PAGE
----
Wednesday, March 08, 2006

Partisan battle heats up as governor orders troops to Mexican border

Napolitano is trying to play a shell game

The Business Journal of Phoenix - 2:48 PM MST Wednesday
by Mike Sunnucks
The Business Journal

Democratic Gov. Janet Napolitano and her Republican rivals -- including Congressman J.D. Hayworth and gubernatorial challenger Len Munsil -- battled Wednesday over plans to dispatch state National Guard troops to help secure the Mexican border and curtail illegal immigration and drug cartel activity.
Napolitano issued an executive order Wednesday calling for more National Guard troops to be sent to the border as soon as funding is approved by the federal government or state Legislature.
State guard troops have been at the border for a number of years performing auxiliary functions to assist federal security and customs personnel.
The Napolitano order calls for more state troops to assist with border security, including staffing crossing points and helping out with inspections of cargo and border crossers. The governor said one focus of the state troops is to help reduce the amount of Mexican-produced crystal meth imported into the U.S. via Arizona.
The move by the governor comes just as the Republican-majority Arizona Legislature is poised to approve a $10 million funding bill instructing the governor to send more Guardsmen to the border.
Napolitano said Wednesday that legislative mandate is unconstitutional because it infringes on her executive powers and those of future governors.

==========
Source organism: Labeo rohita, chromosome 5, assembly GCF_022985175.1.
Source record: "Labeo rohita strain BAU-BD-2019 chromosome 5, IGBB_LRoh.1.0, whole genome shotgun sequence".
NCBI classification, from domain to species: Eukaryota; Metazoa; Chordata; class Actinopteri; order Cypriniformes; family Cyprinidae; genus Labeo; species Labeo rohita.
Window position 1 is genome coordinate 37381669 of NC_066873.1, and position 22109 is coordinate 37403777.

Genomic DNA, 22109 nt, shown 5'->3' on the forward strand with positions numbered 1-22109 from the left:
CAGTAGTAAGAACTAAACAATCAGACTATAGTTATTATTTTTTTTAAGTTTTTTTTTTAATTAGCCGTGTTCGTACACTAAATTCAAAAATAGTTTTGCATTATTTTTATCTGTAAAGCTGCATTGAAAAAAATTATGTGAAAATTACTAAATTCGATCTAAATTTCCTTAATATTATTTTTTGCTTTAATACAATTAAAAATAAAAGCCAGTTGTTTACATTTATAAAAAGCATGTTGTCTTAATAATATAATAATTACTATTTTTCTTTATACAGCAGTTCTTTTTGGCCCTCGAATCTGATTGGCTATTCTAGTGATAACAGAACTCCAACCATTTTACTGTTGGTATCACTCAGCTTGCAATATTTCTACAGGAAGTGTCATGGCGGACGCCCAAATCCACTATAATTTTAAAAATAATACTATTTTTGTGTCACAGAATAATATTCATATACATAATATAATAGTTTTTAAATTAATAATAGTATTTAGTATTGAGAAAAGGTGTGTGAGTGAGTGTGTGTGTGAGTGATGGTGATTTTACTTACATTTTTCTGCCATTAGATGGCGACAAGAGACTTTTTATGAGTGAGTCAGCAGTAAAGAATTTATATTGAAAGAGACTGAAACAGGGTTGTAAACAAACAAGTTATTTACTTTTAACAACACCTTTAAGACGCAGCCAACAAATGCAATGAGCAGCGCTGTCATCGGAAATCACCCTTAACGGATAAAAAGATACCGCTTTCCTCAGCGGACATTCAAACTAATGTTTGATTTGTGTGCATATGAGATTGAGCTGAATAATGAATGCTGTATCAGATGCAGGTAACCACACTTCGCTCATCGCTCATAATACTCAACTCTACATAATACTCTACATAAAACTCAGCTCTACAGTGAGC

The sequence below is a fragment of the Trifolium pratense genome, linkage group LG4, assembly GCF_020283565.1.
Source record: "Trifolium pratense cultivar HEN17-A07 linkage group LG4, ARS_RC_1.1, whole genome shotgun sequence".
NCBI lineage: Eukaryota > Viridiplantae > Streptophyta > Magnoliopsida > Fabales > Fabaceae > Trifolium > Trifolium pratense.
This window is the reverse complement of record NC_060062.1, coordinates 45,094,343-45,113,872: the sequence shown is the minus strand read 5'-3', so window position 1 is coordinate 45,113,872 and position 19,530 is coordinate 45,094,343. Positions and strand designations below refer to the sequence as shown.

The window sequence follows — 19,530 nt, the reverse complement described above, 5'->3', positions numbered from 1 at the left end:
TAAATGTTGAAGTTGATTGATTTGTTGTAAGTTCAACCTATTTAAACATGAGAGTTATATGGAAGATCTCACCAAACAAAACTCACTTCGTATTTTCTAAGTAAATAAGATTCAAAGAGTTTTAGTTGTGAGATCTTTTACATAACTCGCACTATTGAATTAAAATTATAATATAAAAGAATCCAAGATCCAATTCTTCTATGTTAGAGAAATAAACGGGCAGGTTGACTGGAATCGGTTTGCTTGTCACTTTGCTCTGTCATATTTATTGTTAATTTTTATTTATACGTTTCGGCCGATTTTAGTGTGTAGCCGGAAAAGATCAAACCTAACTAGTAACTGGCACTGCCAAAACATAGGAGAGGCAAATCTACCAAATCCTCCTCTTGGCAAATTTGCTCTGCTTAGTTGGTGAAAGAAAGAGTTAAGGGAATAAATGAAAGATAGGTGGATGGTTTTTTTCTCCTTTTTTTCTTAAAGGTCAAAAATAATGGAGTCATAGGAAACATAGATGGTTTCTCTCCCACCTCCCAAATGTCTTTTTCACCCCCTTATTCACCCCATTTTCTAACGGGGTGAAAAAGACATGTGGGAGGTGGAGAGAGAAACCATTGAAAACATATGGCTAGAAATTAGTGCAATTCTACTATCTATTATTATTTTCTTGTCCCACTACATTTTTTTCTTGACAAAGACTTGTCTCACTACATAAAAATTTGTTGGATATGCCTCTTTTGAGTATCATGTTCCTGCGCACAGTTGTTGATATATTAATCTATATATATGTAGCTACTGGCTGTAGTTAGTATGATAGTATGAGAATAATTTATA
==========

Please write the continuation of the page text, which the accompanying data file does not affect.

She argues Republicans are trying to score political points on the border issue. The governor wants the federal government to cover the state costs of helping with border security but said she would approve a state bill if it did not mandate executive action. Napolitano has asked Defense Secretary Donald Rumsfeld to cover the costs of state troops at the border but has not gotten any money from the Bush administration.
Republicans fired back Wednesday at Napolitano.
Hayworth and Munsil faulted the governor for using the state guard in auxiliary and support roles and for not taking action earlier on border security.
"Her executive order uses the National Guard as window dressing," said Munsil, the leading Republican candidate for governor. "She wants the National Guard to be solely in a support role. The National Guard should not be used to change the oil for border patrol vehicles, nor should it be used as a political prop for her re-election."
Napolitano and Democrats have been critical of the Bush administration and Republicans in Congress for not allocating enough resources and personnel towards border security and not helping states with the costs of illegal immigration.
Napolitano also defended her actions on immigration and the border Wednesday pointing to a $100 million budget plan aimed at boosting border security and assisting law enforcement and her issuance of a state of emergency last summer to help border counties deal with illegal crossings and drug trafficking from Mexico.
The Democratic governor also supports fines and other sanctions against employers who unlawfully hire illegal immigrants.
Some Republicans say the governor's border funding does not include enough specific money for security. Both sides of the aisle are also accusing the other of maneuvering on immigration because it is an election year, and voters are frustrated with the porous nature of the Mexican border.
A new study released Tuesday by the Pew Hispanic Center estimates there are 12 million illegal immigrants in the U.S., mostly from Mexico.

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